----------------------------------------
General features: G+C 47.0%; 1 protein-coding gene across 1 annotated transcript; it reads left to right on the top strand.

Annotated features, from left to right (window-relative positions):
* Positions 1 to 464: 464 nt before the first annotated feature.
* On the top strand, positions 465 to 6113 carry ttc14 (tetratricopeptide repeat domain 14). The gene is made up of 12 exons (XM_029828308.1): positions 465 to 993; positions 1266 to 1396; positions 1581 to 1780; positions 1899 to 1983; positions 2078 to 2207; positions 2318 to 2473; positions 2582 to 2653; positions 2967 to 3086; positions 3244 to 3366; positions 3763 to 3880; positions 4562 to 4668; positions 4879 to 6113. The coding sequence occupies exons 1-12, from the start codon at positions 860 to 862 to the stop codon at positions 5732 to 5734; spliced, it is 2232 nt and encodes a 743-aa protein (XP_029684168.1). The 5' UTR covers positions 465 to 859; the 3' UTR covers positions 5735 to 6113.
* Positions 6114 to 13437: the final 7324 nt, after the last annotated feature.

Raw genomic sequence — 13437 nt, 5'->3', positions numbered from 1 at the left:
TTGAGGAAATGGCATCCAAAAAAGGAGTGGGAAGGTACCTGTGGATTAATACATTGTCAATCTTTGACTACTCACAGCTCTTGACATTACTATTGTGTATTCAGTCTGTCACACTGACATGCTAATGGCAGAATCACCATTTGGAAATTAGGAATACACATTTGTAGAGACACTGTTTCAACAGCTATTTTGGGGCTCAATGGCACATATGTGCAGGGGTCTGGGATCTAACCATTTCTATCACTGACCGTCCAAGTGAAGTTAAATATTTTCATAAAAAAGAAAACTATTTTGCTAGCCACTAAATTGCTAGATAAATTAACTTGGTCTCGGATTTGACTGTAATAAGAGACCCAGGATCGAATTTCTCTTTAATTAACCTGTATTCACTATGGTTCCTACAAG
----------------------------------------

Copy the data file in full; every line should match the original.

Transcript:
General features: G+C 47.0%; 1 protein-coding gene across 1 annotated transcript; it reads left to right on the top strand.

Annotated features, from left to right (window-relative positions):
* Positions 1 to 464: 464 nt before the first annotated feature.
* On the top strand, positions 465 to 6113 carry ttc14 (tetratricopeptide repeat domain 14). The gene is made up of 12 exons (XM_029828308.1): positions 465 to 993; positions 1266 to 1396; positions 1581 to 1780; positions 1899 to 1983; positions 2078 to 2207; positions 2318 to 2473; positions 2582 to 2653; positions 2967 to 3086; positions 3244 to 3366; positions 3763 to 3880; positions 4562 to 4668; positions 4879 to 6113. The coding sequence occupies exons 1-12, from the start codon at positions 860 to 862 to the stop codon at positions 5732 to 5734; spliced, it is 2232 nt and encodes a 743-aa protein (XP_029684168.1). The 5' UTR covers positions 465 to 859; the 3' UTR covers positions 5735 to 6113.
* Positions 6114 to 13437: the final 7324 nt, after the last annotated feature.

Raw genomic sequence — 13437 nt, 5'->3', positions numbered from 1 at the left:
TTGAGGAAATGGCATCCAAAAAAGGAGTGGGAAGGTACCTGTGGATTAATACATTGTCAATCTTTGACTACTCACAGCTCTTGACATTACTATTGTGTATTCAGTCTGTCACACTGACATGCTAATGGCAGAATCACCATTTGGAAATTAGGAATACACATTTGTAGAGACACTGTTTCAACAGCTATTTTGGGGCTCAATGGCACATATGTGCAGGGGTCTGGGATCTAACCATTTCTATCACTGACCGTCCAAGTGAAGTTAAATATTTTCATAAAAAAGAAAACTATTTTGCTAGCCACTAAATTGCTAGATAAATTAACTTGGTCTCGGATTTGACTGTAATAAGAGACCCAGGATCGAATTTCTCTTTAATTAACCTGTATTCACTATGGTTCCTACAAG